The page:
New Delhi: Amid worsening of the global financial problems, the Planning Commission on Wednesday said it may settle for a modest growth target of 8.5 to 8.7 per cent during the 12th Plan period as against 9 per cent contemplated earlier.

 "We had projected 9.5 per cent (growth) for the 12th Plan and then we scaled in down to 9 per cent... But today I don't feel it will be 9 per cent... But we will definitely move to
8.5 per cent, 8.6 per cent, 8.7 per cent," Minister of State for Planning Ashwani Kumar told reporters here.

He was replying to a query on the likely impact of the current financial meltdown due to the downgrade of US' sovereign rating by S&P and slowdown in major economies and their effect on India's growth target.

Though the government is yet to finalise growth targets for the 12th Plan period, the Planning Commission was contemplating to raise the economic growth target to 9 per
cent during the five year period, up from 8.2 per cent likely in the current Plan.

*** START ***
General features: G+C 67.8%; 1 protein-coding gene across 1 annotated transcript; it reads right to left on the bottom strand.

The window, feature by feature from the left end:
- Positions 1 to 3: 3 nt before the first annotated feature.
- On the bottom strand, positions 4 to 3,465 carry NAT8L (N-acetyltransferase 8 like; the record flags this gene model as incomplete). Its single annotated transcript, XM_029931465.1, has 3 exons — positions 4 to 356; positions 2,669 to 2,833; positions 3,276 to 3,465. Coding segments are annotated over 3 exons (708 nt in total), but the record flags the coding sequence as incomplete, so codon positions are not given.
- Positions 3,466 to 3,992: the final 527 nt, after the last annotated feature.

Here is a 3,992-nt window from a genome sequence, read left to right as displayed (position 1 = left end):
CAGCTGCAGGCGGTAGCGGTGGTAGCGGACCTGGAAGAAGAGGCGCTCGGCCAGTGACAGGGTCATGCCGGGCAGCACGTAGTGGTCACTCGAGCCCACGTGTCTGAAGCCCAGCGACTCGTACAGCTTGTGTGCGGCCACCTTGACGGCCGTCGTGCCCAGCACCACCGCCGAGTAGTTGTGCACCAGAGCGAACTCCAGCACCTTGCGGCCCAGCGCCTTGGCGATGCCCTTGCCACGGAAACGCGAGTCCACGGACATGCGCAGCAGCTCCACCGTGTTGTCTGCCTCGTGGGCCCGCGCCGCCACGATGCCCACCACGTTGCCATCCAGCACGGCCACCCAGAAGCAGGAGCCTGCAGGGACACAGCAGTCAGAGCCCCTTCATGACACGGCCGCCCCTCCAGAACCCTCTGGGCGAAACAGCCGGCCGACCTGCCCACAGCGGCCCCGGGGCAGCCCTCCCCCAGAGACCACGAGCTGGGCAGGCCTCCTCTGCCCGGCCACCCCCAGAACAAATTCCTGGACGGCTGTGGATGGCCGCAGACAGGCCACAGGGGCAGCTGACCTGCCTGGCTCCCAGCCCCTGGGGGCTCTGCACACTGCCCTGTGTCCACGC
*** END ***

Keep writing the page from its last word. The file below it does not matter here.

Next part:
The Planning Commission is slated to finalise the draft Approach Paper to the 12th Five Year (2012-2017) plan during the month and send it to Union Cabinet for vetting.

Asked about the government's preparedness to deal with the spill-over of the US rating downgrade into the economy, Kumar said: "The situation is being watched. The finance ministry is in constant touch with the RBI and Sebi and they are prepared to deal with the situation as it emerges. There is no reason to panic".

Kumar said that despite problems in the US and the Euro zone, India's economic fundamentals remain strong.

 He cited three factors -- a high savings and investments ratio, demographic dividend with India having the world's, largest population of youngsters and the massive USD 1 trillion infrastructure development programme during the 12th Plan -- and said they will ensure that the country's growth rate remain strong.

 "There may be a little pressure on exports but India's, real growth story is driven by internal demand and consumption and this will compensate for any decline in exports," he said.

The minister added that the fall in commodity prices as a result of the US rating downgrade could help India's fiscal deficit target.

"A very important factor of the situation in the global economy is the sharp decline in the oil and commodity prices, which will ease the pressure of our import bill, thereby enabling us to reduce the country's fiscal deficit to about 4.6 per cent this year," he said.